system is working pretty darn good..like a fuckin' Ferrari I tell myself. Or a

broken down '71 Ford Maverick. I am telling you, just when I thought I could

hang with the big boys, my friend set this pace up Tiger that tested EVERYTHING

that I had inside of me. Where he looked like Robo-Cop, I looked like Jerry

Lewis in the 'Nutty Professor'. Where he climbed with style, I was grabbing for

branches and tearing shrubs out just to get a handhold. But finally we made it

to the top and I was hooked.

At this point,

friend #2 takes over for the downward trip...SPRINTING! If any of you have tried

running down a VERY steep and VERY slippery mountain, you may know of what I

speak when I say...this sucks. Not only were my legs burning to the core then

from the actual run, but also 2 days later I could not even walk!

When my girls

asked me why I was going to bed at 10 on New Year's Eve, I replied that I was

getting up early to climb again. "But Daddy, they INJURED you last time". The 3

of us dudes climbed Tiger again on New Year's Day. On the summit this time

though we stopped to actually talk for a minute. The idea of a climb up Mt.

Rainer was thrown around with my name included. "Aren't you sick of just

LOOKING at that thing Duff? Isn't it time to climb it?" I nodded yes, not

really thinking of the perplexity of getting ready for the whole thing.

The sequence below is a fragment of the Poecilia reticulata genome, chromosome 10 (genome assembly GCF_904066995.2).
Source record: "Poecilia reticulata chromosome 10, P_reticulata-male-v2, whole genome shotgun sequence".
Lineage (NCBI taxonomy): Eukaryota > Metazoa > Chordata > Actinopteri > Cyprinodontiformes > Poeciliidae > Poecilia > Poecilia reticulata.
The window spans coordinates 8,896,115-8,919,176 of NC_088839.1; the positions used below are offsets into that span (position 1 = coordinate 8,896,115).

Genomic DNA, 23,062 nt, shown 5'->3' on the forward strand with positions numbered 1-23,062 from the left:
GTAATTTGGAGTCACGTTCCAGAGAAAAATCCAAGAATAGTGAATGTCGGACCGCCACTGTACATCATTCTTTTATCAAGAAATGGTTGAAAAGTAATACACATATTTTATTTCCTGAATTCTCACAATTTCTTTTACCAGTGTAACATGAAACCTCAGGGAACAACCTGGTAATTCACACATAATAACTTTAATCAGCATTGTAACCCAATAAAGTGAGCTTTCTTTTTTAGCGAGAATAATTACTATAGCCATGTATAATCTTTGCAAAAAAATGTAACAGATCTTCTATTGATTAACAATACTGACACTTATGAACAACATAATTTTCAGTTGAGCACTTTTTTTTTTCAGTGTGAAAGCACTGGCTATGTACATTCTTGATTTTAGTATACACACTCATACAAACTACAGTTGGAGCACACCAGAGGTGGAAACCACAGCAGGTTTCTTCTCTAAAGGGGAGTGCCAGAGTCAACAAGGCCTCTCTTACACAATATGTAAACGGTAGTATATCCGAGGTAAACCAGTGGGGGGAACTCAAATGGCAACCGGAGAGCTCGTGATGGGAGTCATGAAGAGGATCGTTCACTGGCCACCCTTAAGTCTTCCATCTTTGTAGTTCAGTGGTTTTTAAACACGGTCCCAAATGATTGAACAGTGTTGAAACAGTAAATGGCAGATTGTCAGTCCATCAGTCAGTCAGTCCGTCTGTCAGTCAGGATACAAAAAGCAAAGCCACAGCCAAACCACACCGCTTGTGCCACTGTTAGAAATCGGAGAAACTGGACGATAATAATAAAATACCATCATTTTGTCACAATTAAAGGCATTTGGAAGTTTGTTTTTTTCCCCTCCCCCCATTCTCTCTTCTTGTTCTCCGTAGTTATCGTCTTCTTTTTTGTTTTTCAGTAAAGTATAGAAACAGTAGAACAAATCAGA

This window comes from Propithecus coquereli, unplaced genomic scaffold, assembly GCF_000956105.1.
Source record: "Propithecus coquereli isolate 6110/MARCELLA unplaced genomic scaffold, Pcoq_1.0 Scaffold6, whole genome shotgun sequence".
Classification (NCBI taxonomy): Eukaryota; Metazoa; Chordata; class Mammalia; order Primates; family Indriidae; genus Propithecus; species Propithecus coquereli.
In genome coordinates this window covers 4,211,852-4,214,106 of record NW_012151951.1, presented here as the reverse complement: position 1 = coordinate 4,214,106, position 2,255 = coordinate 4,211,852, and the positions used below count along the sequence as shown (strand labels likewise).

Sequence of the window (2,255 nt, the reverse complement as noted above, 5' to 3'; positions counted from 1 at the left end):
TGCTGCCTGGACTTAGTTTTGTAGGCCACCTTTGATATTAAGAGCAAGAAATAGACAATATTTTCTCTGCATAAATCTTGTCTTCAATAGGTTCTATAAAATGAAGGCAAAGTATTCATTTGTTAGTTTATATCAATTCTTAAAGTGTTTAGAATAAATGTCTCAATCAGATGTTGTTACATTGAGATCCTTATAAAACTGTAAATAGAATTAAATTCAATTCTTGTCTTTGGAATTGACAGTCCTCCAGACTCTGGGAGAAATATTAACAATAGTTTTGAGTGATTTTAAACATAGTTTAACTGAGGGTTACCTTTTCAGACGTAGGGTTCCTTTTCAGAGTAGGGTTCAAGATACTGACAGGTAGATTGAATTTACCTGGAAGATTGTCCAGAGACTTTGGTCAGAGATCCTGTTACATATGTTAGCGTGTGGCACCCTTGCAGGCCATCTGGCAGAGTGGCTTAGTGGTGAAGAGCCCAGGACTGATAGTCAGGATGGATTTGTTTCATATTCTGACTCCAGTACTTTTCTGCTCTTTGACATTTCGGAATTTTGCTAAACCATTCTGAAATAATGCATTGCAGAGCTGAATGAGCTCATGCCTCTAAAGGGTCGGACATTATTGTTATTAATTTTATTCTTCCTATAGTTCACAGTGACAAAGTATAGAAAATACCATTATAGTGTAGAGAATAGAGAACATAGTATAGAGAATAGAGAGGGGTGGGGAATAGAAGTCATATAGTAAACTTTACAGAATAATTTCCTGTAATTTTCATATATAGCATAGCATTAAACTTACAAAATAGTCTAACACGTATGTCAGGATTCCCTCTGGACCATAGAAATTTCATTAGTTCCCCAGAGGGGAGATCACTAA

I have a

friend down here in LA whom some of you may know from the Discovery show

'Everest'. He was dubbed 'Biker' Tim for the show. This guy is straight-up

hardcore. Tim got in a real bad motorcycle accident a few years ago that

required the surgeon's to put a steel cage around his lower spine and to fuse

his left ankle. Tim somehow took this as his sign to start his career in

climbing and has climbed Everest since as well as now guiding clients of his

own up gnarly peaks around the world. I made the mistake of telling Tim that I

may be climbing Rainer this summer. "Killer man, you can be my training partner

down here in California". Tim is preparing to climb the Lhotse face next to

Everest in a couple of months. I did mention to you readers that I have only

climbed Tiger twice thus far, right?

I am a

true alcoholic, and as such, I have never really backed down from anything.

Whether it is good for me or bad, I want it ALL and I want it NOW! Tim and I

did our first 'training' climb last week. Tim told me that we would be going up

Mt. Baldy and I chuckled as we drove to the mountaineering store the day